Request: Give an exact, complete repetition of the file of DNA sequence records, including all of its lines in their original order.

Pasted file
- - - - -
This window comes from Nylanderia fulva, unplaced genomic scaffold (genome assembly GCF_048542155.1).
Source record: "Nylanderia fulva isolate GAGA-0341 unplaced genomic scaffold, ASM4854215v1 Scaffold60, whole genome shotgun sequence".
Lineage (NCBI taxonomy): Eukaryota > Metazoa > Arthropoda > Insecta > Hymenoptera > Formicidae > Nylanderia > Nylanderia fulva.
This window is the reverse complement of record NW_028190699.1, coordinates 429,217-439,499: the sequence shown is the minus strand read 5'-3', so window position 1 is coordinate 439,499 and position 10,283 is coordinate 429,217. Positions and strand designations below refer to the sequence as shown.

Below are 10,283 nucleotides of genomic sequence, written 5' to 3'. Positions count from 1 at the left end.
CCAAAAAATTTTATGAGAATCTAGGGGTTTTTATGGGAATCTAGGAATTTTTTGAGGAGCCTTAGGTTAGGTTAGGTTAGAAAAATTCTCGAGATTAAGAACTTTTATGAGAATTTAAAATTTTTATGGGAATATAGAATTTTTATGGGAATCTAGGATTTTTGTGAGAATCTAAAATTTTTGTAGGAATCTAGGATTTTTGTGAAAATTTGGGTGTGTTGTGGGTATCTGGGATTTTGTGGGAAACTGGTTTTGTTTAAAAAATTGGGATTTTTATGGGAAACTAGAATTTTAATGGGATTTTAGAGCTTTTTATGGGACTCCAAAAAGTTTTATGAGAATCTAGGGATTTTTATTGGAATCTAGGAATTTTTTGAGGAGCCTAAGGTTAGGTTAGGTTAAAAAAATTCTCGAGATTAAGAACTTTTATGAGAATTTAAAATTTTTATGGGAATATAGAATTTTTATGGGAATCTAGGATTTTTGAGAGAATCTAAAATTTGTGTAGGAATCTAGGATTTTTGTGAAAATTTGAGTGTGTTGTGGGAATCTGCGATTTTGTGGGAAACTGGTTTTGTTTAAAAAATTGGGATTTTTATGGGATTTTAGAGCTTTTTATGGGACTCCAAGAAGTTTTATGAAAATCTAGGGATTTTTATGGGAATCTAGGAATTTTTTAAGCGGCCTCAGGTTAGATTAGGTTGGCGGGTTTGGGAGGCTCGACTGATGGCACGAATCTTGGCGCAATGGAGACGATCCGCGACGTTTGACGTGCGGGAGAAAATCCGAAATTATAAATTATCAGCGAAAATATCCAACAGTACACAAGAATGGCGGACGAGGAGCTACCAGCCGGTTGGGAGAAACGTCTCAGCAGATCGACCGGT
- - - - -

This window comes from Nylanderia fulva, unplaced genomic scaffold (genome assembly GCF_048542155.1).
Source record: "Nylanderia fulva isolate GAGA-0341 unplaced genomic scaffold, ASM4854215v1 Scaffold60, whole genome shotgun sequence".
Lineage (NCBI taxonomy): Eukaryota > Metazoa > Arthropoda > Insecta > Hymenoptera > Formicidae > Nylanderia > Nylanderia fulva.
This window is the reverse complement of record NW_028190699.1, coordinates 429,217-439,499: the sequence shown is the minus strand read 5'-3', so window position 1 is coordinate 439,499 and position 10,283 is coordinate 429,217. Positions and strand designations below refer to the sequence as shown.

Below are 10,283 nucleotides of genomic sequence, written 5' to 3'. Positions count from 1 at the left end.
CCAAAAAATTTTATGAGAATCTAGGGGTTTTTATGGGAATCTAGGAATTTTTTGAGGAGCCTTAGGTTAGGTTAGGTTAGAAAAATTCTCGAGATTAAGAACTTTTATGAGAATTTAAAATTTTTATGGGAATATAGAATTTTTATGGGAATCTAGGATTTTTGTGAGAATCTAAAATTTTTGTAGGAATCTAGGATTTTTGTGAAAATTTGGGTGTGTTGTGGGTATCTGGGATTTTGTGGGAAACTGGTTTTGTTTAAAAAATTGGGATTTTTATGGGAAACTAGAATTTTAATGGGATTTTAGAGCTTTTTATGGGACTCCAAAAAGTTTTATGAGAATCTAGGGATTTTTATTGGAATCTAGGAATTTTTTGAGGAGCCTAAGGTTAGGTTAGGTTAAAAAAATTCTCGAGATTAAGAACTTTTATGAGAATTTAAAATTTTTATGGGAATATAGAATTTTTATGGGAATCTAGGATTTTTGAGAGAATCTAAAATTTGTGTAGGAATCTAGGATTTTTGTGAAAATTTGAGTGTGTTGTGGGAATCTGCGATTTTGTGGGAAACTGGTTTTGTTTAAAAAATTGGGATTTTTATGGGATTTTAGAGCTTTTTATGGGACTCCAAGAAGTTTTATGAAAATCTAGGGATTTTTATGGGAATCTAGGAATTTTTTAAGCGGCCTCAGGTTAGATTAGGTTGGCGGGTTTGGGAGGCTCGACTGATGGCACGAATCTTGGCGCAATGGAGACGATCCGCGACGTTTGACGTGCGGGAGAAAATCCGAAATTATAAATTATCAGCGAAAATATCCAACAGTACACAAGAATGGCGGACGAGGAGCTACCAGCCGGTTGGGAGAAACGTCTCAGCAGATCGACCGGT